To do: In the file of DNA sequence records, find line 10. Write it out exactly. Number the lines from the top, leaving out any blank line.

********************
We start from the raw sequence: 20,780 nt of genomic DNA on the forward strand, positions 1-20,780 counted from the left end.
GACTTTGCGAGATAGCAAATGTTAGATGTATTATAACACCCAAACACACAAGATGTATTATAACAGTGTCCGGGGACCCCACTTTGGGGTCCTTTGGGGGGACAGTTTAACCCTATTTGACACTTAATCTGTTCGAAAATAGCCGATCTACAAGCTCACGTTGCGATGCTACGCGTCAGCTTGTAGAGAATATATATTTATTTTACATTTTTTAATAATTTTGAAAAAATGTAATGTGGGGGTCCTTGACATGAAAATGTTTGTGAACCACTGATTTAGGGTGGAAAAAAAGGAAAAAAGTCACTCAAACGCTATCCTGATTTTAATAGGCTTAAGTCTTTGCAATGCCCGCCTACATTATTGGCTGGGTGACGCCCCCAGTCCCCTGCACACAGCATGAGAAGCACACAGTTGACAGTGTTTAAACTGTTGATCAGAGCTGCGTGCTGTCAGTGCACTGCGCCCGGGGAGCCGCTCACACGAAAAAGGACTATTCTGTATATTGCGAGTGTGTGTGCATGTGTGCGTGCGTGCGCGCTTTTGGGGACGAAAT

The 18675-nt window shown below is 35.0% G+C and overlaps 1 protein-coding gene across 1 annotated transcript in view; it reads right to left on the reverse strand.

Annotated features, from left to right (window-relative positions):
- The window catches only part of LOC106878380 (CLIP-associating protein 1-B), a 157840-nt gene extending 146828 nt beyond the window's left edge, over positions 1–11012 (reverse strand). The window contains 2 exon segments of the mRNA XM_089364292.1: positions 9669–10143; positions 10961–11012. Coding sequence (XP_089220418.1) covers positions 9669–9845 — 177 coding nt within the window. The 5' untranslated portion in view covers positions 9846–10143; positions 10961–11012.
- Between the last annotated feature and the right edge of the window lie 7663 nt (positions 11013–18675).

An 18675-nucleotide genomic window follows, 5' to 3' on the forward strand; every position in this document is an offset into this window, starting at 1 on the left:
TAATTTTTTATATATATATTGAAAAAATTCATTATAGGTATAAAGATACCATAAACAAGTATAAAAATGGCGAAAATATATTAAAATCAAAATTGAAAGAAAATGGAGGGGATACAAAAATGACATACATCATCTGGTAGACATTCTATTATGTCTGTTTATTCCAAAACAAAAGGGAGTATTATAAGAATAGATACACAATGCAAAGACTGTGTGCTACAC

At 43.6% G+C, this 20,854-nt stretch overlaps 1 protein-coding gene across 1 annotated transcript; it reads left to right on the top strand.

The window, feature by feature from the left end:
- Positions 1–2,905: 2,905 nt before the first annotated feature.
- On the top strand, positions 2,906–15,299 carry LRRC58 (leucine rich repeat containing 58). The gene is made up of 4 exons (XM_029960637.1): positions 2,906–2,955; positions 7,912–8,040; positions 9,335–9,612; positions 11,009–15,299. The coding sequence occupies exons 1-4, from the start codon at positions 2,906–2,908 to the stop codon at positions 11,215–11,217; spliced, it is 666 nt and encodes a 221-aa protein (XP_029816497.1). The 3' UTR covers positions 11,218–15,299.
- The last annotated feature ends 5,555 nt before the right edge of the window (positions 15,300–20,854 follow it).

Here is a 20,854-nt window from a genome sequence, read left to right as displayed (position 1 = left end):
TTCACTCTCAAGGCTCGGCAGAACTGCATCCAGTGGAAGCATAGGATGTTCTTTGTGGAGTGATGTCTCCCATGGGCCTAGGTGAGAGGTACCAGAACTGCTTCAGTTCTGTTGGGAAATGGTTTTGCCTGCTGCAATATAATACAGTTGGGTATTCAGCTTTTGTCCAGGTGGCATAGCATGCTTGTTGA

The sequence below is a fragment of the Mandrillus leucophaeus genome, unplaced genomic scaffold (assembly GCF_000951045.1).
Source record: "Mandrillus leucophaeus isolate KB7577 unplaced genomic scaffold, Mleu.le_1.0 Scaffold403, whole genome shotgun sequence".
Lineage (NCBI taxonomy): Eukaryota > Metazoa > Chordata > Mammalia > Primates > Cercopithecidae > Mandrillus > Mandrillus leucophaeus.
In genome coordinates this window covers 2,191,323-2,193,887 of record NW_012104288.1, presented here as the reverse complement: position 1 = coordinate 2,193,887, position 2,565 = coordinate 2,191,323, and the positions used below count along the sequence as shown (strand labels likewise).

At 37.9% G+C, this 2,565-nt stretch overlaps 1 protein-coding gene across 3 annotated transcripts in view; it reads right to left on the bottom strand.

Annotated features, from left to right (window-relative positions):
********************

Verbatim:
The window, feature by feature from the left end: